Abusive Churches & Gender Inequality, Academia & Gender Equality, Equality, Youth of Color

Voices of Our Children: Is Beating the Best Form of Discipline, Correction & Teaching of Our Children?

Reasons Not to Beat Your Children

Jesus said that violence breeds violence. All parents complain about the increased violence in today’s society but very few parents connect that violence to the patterns of interaction in society. If as children, we learn that the physically bigger and stronger person can get the smaller and less strong person to do what they want by hitting them, this carries on into adult life. Consider the issue of men who hit their wives. Not all of these men were raised in households where they saw their fathers beat on their mothers but they certainly saw older people or bigger people or adults beat on children to get them to do things their way. This consequence of violence is so strong that compelling the weaker has graduated to the use of deadly weapons like guns. All in an effort to get the lesser strong or ill-equipped person to submit to the bigger, stronger and better equipped person. Violence is all about subordination and relationships with our children should never be about subordination. Why?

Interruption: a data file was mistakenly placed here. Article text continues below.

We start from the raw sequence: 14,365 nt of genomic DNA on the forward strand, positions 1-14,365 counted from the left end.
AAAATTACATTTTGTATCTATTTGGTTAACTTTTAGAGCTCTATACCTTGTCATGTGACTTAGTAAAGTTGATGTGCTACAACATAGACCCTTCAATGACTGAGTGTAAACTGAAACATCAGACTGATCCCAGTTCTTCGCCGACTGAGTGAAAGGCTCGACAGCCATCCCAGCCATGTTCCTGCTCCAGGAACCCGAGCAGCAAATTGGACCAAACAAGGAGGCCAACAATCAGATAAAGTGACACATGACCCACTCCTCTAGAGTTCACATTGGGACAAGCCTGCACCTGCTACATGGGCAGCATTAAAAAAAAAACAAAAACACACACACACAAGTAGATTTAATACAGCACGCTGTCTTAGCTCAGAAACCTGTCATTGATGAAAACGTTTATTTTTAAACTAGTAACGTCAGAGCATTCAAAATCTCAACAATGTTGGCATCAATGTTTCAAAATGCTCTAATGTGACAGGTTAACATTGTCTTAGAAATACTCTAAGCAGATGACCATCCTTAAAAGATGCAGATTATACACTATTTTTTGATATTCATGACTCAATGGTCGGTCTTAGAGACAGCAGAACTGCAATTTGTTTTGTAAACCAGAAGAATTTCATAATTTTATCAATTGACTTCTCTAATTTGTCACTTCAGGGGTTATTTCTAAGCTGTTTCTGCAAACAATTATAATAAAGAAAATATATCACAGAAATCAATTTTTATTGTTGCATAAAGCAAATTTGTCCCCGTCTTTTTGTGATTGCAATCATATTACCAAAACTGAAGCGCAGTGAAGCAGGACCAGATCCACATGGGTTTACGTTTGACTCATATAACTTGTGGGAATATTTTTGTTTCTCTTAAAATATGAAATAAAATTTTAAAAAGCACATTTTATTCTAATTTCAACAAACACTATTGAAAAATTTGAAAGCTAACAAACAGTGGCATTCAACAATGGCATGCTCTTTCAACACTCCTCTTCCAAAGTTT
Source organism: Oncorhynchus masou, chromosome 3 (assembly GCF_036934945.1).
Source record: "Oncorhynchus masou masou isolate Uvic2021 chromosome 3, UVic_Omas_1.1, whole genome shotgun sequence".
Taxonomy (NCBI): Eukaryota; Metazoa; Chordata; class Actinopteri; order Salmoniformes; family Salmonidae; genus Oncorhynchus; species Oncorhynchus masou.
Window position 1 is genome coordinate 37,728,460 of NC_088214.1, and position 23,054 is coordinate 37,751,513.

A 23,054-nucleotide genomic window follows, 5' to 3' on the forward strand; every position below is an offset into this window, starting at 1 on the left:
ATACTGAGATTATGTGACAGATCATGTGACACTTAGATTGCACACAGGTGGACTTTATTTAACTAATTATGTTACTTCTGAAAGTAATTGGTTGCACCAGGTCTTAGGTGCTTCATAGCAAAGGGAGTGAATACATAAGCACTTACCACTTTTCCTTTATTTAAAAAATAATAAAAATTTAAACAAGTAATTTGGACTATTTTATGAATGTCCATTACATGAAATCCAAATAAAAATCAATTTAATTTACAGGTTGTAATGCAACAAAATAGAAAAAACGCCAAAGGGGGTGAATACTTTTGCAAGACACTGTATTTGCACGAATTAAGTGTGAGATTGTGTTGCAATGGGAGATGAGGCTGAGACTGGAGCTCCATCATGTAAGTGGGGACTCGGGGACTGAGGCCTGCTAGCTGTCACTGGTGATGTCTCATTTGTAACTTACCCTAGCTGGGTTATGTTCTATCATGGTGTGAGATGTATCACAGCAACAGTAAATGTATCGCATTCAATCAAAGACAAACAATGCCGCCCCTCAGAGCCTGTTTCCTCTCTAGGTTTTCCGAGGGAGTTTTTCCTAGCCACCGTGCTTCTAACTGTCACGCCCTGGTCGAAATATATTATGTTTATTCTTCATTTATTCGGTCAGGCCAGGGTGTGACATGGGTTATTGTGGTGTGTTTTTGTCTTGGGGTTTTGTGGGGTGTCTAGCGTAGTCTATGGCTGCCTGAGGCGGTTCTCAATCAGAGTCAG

Children are their own people who are uniquely created in God’s Image. We must never seek to re-create them in our own image but only in the Image of God. Molding people in God’s Image means pointing them back to who God is through teaching and examples of who God is. By hitting and beating our children and calling it godly training, we are teaching those children that violence is what God is. In time, these children will learn to practice and defend violence as a way of godliness.

Why Parents Really Spank Their Children